Wednesday 27 July 2016

Elvis's son

Elvis's son

Z.L. Porter

A short, sharp shot of Pepsi Cola

It was Saturday night and I had been working my residency slot at the Rio in Streatham. My act went backwards through the three eras of Elvis, each with a quick costume change, starting with the 1970s, then the 1960s, and then the 1950s. The crowd loved me. Take it from me, my Viva Las Vegas is unsurpassed by any Elvis Tribute Artist you will ever see, anywhere.
            When I went into Love Me Tender I saw desire flash through some of the women’s eyes, saw it in the way their bodies stiffened with surprise and then relaxed. It disconcerted them of course, it always does, but there was lust in the air, moist and fragrant. A hen party was grouped around a table, all tinsel and feathers and headbands with floppy cocks on them. Some of those girls were giggling, some were open-mouthed, and some of them kind of shape-shifted into tender, furry animals before my eyes. When I came off stage (one encore, two standing ovations), I was pretty sure I was going to get lucky.

Riding this invincible, priapic wave, I swept back to my dressing room. My plan was to change into my bespoke 1968 Comeback Special black leather outfit and wait it out for ten minutes before I returned to mingle with the bride-to-be and her friends.

            But he was there, waiting for me: my nemesis. He was sitting in my faux-leather swivel chair, eyes trained like snipers on the mirror waiting for me to come in.
            ‘How did you get in here?’
            ‘Walked straight in.’
            ‘Come to pick a bone.’
            I did not answer. I pulled a hard-backed chair from the corner of the room, deliberately slowly so that the wooden legs scraped against the floorboards. I wheeled him back a couple of paces and sat before the mirror. I did not want to take off my make up and sideburns – they were critical to my chat up routine – so I just lined up the acetone, cold cream and baby wipes on the counter and waited for him to begin.
            ‘There’s only one Dwarf Elvis in London and that’s me,’ he said.
            ‘Let me guess. Business is bad. You’ve got no bookings. And you’re blaming me.’
            ‘It’s your bloody fault!’
            ‘It’s not my fault, Anthony.” I pronounced the ‘th’ of his name just as he liked it, “It’s not my fault that you can’t sing.’
            ‘I can sing!’
            ‘Not like me. Not like the King.’
            ‘It boils down to this. When people book a Dwarf Elvis Tribute Artist, they book you. You’re everywhere. Residency here at the Rio. Monthly slot at the Clapham Grand. Top of the Google search. And you’re not even a dwarf! You’re taking my work.’

            I had a feeling it would come down to this, that I am not, technically, a dwarf. 4”10 is a dwarf in my book, but I am perfectly proportioned (everywhere, baby), and I do not have a genetic condition, so the correct term for me in current medical vogue is ‘very small person’ or ‘little person’. It used to be ‘midget’ but apparently that’s offensive.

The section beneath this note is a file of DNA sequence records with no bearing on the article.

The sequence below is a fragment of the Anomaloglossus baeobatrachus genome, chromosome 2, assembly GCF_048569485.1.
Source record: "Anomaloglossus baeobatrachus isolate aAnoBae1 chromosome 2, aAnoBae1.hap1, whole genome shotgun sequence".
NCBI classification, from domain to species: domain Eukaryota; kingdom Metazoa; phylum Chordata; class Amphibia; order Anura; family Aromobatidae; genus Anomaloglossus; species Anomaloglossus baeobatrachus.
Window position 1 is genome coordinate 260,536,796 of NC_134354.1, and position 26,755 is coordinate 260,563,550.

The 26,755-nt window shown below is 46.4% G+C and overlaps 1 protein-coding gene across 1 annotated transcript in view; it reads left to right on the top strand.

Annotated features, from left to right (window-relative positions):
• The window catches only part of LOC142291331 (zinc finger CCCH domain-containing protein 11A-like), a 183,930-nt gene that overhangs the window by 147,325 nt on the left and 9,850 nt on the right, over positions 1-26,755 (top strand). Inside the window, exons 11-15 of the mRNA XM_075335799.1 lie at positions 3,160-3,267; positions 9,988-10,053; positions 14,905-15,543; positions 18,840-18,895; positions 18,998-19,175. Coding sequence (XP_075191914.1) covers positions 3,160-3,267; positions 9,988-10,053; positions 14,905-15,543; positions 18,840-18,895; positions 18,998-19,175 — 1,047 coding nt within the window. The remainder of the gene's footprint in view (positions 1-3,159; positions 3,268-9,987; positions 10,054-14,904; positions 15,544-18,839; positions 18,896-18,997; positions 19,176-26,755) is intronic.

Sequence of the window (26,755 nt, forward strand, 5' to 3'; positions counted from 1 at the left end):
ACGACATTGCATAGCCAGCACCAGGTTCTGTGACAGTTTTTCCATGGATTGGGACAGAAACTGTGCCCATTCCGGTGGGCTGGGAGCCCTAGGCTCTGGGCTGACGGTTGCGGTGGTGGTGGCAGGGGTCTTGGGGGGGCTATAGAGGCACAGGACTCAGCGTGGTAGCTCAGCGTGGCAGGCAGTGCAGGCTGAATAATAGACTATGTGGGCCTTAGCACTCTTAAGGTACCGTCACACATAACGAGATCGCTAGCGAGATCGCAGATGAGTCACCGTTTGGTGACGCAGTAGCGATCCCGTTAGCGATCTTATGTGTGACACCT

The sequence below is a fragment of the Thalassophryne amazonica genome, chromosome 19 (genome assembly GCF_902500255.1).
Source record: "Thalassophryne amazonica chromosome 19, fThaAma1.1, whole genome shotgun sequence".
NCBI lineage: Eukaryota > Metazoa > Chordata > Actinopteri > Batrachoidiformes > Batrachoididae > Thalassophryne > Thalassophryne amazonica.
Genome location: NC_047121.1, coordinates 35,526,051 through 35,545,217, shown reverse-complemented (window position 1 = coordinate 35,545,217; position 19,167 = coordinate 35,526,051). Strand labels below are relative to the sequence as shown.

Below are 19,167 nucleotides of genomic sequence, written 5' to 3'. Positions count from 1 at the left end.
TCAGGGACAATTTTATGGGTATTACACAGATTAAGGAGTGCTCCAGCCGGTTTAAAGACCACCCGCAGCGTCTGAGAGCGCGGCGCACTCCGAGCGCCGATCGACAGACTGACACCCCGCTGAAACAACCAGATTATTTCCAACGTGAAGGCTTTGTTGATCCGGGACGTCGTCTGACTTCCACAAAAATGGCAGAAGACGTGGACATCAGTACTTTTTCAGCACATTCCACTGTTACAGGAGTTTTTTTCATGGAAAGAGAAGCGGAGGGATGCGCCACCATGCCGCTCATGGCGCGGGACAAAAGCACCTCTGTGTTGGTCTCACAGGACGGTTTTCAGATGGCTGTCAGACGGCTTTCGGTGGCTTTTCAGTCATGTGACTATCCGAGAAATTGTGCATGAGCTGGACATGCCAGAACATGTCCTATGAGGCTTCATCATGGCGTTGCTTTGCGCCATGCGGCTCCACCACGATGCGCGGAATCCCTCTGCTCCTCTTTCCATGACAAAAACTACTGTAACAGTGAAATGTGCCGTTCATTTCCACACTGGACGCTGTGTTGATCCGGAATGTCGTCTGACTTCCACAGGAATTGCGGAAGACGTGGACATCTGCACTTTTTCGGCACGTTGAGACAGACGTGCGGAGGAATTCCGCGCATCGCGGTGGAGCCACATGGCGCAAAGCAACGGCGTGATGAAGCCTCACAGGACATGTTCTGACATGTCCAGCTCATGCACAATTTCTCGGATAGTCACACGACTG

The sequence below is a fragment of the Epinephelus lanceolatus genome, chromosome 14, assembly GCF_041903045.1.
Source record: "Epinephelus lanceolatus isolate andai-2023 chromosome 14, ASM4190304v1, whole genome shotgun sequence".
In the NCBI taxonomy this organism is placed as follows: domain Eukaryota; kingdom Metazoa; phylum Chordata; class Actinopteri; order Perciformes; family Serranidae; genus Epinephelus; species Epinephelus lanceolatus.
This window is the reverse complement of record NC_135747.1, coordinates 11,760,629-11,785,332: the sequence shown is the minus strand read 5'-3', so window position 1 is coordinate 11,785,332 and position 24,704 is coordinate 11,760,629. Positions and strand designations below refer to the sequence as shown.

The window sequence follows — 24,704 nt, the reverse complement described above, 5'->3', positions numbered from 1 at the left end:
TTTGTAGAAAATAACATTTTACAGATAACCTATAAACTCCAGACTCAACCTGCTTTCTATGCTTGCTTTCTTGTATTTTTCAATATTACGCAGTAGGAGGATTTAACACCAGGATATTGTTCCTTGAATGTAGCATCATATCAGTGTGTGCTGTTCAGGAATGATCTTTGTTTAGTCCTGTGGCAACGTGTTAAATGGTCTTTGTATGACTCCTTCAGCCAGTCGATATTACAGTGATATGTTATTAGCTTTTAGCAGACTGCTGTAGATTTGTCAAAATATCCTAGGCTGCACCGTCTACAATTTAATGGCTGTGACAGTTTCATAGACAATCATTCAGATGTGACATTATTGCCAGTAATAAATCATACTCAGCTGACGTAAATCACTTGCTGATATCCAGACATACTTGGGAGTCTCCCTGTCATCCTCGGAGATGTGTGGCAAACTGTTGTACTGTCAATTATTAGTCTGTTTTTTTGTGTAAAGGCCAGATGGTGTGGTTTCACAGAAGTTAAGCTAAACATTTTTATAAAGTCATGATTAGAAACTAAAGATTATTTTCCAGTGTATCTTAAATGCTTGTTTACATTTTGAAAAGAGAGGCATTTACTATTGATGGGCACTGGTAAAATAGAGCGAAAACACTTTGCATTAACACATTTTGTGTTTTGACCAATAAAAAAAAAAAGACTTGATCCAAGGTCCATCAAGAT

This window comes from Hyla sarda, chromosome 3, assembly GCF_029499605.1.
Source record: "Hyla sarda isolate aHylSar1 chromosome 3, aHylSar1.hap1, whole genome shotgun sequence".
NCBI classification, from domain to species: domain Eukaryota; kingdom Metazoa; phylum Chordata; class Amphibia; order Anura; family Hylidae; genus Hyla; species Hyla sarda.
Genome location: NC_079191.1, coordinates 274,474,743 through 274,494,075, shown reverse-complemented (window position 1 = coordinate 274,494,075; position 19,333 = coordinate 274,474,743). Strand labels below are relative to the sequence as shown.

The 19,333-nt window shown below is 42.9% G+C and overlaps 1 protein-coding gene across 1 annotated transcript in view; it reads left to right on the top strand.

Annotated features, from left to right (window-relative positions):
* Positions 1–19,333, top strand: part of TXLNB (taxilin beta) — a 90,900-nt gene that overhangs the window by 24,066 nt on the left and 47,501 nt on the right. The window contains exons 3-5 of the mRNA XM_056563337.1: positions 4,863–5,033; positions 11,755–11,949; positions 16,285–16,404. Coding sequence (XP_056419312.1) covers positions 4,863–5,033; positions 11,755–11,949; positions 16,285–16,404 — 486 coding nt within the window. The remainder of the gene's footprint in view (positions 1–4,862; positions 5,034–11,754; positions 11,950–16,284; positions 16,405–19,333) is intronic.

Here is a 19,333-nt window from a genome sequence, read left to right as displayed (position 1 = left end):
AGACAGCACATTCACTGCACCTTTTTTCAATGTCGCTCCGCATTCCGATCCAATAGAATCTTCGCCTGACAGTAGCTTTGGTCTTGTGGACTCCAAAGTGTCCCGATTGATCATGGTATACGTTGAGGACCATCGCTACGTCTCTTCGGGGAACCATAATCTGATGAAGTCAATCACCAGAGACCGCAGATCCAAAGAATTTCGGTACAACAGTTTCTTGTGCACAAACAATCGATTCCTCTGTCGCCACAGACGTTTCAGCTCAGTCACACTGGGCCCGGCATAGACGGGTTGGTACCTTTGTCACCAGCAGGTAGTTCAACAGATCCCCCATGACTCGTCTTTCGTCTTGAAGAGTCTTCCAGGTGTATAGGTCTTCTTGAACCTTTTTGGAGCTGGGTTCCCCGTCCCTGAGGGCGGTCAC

‘I get booked, Anthony, because I am classy,’ I replied, ‘I am an artist in a small package. I am one of the chosen ones.’
            ‘I am going to sue you for misrepresentation.’
            I did not flinch. I decided to humour him. ‘You’ve done your research.’
            ‘Yes, I have.’
            ‘You know, you should talk to my agent. We discussed it when he signed me. He thinks that ‘Dwarf Elvis’ rolls off the tongue better than any of the alternatives.’ I picked up a can of Elnett and sprayed it into my quiff.
            ‘But it’s not what you are. You’re lying to people.’
            ‘Oh please. You’re lying to people when you tell them you can sing! Anyway, if I change my stage name and you suddenly become the only Dwarf Elvis in town, people will book you thinking it’s me, which sounds to me like misrepresentation.’
            ‘They won’t care.’
            ‘Until you open your bloody mouth! And then maybe I’ll sue you for ruining my reputation. Here’s an idea. Why don’t you call yourself Prick Elvis?’
            ‘Don’t push me, Simon.’ He slid off the swivel chair and started walking towards me.
            ‘Or Cocksucker Elvis?’

            He punched me. It stung a bit but I could take it. I grabbed him by the throat. I lift weights for an hour a day. It wasn’t hard to push him down onto the floor and straddle his chest.
            ‘Now get this straight,’ I said to him, holding his jaw in one hand, ‘I am Dwarf Elvis. You can sue me if you want to, but you’ll lose and you know it. I can afford a shit hot lawyer because I can bloody well sing like the King. I heard his voice, Anthony, his ac-tu-al voice, telling me that I was one of his chosen sons. And he was right. Because did you hear those standing ovations back then? Do you appreciate what you’re up against here? You don’t stand a cat’s chance in hell. Now, why don’t you fuck off home and we’ll pretend this never happened?’
            He scampered away after that, mumbling something about my not hearing the last of it. I’m not worried.

I know what you’re thinking. You’re right, I did not show him any mercy. There are winners and there are losers in this world. And you want me to apologise for being a winner?

About the Author
Z. L. Porter lives in North Yorkshire with her husband, children, and chickens.

Published July 27 2016

No comments:

Post a Comment